Michael begins this talk with the following quotation from Rilke’s Duino Elegies:
For beauty is nothing but the beginning of terror
which we are barely able to endure, and it amazes us so,
because it serenely disdains to destroy us.
This sets up his talk by making the point that it’s in our desire to categorize and compartmentalize experience that we defile what’s being offered. He goes on to say that “if we don’t mess with suffering we free ourselves from suffering’s mess.” While this may sound counterintuitive, it is the path offered to each of us as our meditation practice deepens.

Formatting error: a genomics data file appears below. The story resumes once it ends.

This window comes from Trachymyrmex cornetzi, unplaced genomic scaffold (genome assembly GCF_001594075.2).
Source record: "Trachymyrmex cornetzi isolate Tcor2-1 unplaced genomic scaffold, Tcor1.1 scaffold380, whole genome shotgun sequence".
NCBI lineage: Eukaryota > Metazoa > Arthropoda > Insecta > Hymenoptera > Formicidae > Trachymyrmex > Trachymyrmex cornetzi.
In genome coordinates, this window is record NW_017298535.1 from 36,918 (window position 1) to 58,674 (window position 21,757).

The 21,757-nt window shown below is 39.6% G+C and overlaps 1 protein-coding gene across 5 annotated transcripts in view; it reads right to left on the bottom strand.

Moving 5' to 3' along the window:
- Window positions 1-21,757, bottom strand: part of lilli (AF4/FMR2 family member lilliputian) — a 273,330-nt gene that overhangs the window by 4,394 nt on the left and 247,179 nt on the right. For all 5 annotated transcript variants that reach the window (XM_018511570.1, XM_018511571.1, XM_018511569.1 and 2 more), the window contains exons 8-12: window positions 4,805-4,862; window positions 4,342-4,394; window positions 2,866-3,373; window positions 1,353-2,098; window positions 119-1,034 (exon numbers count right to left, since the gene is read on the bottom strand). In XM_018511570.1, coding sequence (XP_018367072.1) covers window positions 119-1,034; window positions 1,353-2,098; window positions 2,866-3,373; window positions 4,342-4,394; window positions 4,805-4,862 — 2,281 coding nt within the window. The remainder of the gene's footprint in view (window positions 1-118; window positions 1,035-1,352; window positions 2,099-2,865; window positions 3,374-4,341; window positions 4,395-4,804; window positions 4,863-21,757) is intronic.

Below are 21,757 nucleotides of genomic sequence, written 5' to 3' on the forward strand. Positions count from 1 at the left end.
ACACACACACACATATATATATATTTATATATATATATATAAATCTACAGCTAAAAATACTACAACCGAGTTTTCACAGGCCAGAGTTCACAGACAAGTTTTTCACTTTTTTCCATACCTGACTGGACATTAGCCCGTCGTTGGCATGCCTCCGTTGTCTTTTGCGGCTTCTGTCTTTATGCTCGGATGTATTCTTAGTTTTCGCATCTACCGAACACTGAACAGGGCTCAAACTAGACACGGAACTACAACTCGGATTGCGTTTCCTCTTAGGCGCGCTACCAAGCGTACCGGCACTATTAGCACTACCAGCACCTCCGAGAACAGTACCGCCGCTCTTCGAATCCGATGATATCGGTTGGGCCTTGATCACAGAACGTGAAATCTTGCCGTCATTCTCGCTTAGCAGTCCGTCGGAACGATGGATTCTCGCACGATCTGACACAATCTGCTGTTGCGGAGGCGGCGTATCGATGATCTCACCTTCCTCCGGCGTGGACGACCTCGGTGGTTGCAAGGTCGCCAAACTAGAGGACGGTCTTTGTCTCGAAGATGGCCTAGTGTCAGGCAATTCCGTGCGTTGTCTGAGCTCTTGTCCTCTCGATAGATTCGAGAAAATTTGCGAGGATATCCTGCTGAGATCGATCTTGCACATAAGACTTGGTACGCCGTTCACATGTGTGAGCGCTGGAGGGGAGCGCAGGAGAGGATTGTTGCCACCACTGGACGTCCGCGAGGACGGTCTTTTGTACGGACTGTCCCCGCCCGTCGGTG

Gaining a sense of safety is usually what attracts us to practice. We seek an escape from what our reality is offering and initially meditative work can offer us refuge. But at some point, what initially appeared to us as a refuge begins to reveal itself as something entirely different. As our practice deepens and our individual consciousness is loosened on universal awareness, we begin to see that all manner of negativity and resistance begins to arise the more exposed we feel. This is precisely what meditation is designed to do: force a deepening realization that we can not get any closer to Spirit than we already are. Facing this beauty and then accepting all of its implications allows for Rilke’s point to settle within our hearts, thereby offering us up as continual expressions of love.